The only times I felt still, or filled, or not terrified I was gonna miss something, was in the woods, or when I was writing.

Mama got that. So she took me to campus so I could go to a gathering called the Poetry Forum, an open to the public workshop hosted and facilitated for years by the tender, funny, wise, and wise-cracking poet Peter Makuck. I stared down at the papers in my hands, words blurring, and then Mama patted my hand–Mama was a patter of the highest order!–and said, “I’ll be right here.”

So I got out and climbed the steps behind the student union, and walked into my very first workshop. Peter welcomed me like any of the “grown-ups” and 🙂 the readers gathered round that table handed me my fourteen-year-old behind on a platter with the specificity and directness and detail of the critiques they made of my poems that night. I was stunned. But no way was I gonna let them see me cry 🙂 So when the meeting broke up, I said, “Thank y’all,” and headed down the hall, out to where Mama sat in the car (now for two hours), reading one of the thousands of books she read by the weak yellow overhead light in the car. I sniffled back tears, nearing the door, when I heard a voice behind me. “Wait!”

I turned to see Peter trotting down the hall toward me, smiling gently, as he asked, “You okay?”

I nodded. He reached out and patted my arm, saying. “Well, I just wanted to tell you that I think you’re very brave, to come in here so young. And I wanted to say, Don’t quit writing. Never quit writing. You have talent. So yeah, just that. Don’t quit.”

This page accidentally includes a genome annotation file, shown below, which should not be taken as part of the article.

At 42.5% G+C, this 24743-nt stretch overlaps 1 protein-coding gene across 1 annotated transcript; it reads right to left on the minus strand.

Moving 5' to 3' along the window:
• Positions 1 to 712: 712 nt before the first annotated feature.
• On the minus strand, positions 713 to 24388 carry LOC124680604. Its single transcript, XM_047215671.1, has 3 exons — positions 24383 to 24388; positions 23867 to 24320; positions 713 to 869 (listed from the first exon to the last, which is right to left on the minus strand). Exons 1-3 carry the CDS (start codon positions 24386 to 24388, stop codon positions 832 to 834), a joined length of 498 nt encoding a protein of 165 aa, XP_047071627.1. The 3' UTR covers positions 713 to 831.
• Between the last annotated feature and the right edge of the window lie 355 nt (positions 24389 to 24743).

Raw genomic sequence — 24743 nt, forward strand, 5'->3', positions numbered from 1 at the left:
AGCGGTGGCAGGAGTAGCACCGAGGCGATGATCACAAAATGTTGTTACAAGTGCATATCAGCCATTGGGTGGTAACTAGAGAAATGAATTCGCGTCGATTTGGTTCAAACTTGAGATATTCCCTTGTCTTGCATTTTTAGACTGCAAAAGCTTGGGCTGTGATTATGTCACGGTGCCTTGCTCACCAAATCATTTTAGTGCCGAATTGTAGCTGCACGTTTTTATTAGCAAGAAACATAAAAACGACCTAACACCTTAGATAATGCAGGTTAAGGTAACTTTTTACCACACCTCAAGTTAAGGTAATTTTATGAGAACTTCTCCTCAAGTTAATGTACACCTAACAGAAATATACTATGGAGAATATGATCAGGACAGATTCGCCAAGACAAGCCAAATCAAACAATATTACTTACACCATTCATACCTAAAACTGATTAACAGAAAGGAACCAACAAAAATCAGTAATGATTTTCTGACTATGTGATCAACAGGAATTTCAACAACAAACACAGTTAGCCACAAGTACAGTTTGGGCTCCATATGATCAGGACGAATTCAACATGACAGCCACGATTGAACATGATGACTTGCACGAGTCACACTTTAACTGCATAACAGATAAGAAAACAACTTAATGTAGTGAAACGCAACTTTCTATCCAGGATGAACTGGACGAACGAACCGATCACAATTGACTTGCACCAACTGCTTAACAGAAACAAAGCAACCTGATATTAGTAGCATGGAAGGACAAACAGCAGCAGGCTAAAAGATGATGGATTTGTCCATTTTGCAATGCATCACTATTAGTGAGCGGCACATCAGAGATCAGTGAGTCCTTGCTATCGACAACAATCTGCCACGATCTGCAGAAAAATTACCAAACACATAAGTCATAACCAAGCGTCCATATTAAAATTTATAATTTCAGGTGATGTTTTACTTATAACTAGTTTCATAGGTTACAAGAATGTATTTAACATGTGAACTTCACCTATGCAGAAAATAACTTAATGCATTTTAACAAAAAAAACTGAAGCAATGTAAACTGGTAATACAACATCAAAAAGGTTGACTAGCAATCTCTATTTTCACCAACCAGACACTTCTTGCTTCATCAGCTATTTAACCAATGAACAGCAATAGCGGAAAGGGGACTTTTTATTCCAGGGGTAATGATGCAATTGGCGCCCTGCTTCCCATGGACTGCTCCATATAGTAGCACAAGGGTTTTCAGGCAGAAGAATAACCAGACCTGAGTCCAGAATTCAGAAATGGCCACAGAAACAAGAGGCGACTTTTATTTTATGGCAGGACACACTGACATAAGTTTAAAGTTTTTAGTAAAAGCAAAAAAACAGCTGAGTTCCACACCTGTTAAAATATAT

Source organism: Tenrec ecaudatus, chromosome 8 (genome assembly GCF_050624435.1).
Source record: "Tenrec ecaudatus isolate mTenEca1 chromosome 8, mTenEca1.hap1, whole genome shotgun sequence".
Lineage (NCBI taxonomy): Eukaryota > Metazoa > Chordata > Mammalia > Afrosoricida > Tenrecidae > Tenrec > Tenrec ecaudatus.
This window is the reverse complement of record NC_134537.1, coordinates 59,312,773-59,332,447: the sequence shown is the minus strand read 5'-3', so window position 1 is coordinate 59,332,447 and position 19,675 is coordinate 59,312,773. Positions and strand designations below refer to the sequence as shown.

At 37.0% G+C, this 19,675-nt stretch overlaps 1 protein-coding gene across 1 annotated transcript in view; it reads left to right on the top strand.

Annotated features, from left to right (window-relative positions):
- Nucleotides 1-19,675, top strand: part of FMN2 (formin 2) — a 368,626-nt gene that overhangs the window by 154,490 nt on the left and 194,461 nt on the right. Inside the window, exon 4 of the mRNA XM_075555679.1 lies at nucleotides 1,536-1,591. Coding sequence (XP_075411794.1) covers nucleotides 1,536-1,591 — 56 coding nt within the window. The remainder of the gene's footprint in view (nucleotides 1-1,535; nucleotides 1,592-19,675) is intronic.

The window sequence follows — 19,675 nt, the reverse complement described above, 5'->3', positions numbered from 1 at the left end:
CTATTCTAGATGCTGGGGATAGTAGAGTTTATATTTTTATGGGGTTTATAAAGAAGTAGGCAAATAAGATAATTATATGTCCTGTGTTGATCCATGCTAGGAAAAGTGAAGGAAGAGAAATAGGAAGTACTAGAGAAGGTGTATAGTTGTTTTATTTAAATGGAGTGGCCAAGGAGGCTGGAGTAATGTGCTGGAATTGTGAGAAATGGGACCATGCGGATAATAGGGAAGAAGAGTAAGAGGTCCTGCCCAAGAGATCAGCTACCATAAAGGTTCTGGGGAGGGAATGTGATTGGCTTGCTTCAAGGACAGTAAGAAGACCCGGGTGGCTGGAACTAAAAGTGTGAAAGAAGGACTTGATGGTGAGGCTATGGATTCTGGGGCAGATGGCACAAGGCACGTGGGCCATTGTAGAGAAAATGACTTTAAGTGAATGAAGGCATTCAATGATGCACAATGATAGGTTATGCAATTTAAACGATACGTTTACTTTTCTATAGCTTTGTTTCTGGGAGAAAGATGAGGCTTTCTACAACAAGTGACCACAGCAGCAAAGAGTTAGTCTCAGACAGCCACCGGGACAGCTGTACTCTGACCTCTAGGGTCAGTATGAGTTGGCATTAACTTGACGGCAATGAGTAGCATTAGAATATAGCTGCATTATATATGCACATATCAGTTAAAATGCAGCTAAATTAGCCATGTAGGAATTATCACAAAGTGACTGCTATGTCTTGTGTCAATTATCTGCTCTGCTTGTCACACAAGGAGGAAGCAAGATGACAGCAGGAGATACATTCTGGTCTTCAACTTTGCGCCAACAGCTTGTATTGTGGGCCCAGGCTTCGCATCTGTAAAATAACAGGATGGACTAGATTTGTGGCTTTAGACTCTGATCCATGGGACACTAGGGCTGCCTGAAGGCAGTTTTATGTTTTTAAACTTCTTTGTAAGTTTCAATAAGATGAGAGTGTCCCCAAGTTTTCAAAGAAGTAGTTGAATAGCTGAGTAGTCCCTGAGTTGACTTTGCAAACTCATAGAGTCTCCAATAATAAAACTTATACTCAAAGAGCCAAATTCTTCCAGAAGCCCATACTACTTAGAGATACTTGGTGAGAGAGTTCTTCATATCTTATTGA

I couldn’t say anything, too afraid I’d cry, so I just nodded. He headed back down the hall, and I walked out into the dark toward my waiting patient Mama.

Seventeen years later, after a decade of believing the story the world told me–that I needed a “real” job, that writing was a childish dream I needed to give up–I was terrified, but still filled with that hunger for things I couldn’t name–desperately so–I pulled up the website for the English Department at ECU, just beginning to harbor hopes of going back to school. What was I thinking? I had three kids, poverty-level income, two failed marriages rife with alcoholism and now single-parenthood defining my twenties. Maybe the naysayers were right; maybe I needed to just grow up.

But then, on the faculty page, I saw Peter’s face. “Don’t quit. Never quit.”

And I saw my mama’s face in that car that night, waiting patiently in that watery parking lot light, while her troubled teenage daughter chased after poetry in the long uncertain dark.

Gratitude. Even after a life now for more than twenty years where words are my work, they fail me here. Can’t even begin to articulate the gratitude.

Never ever ever underestimate the power your kindness can have in a person’s life, nor how far-reaching and long-lasting that kindness can be ❤


Peter’s website: http://www.makuck.com/site/

Peter Makuck

Peter Makuck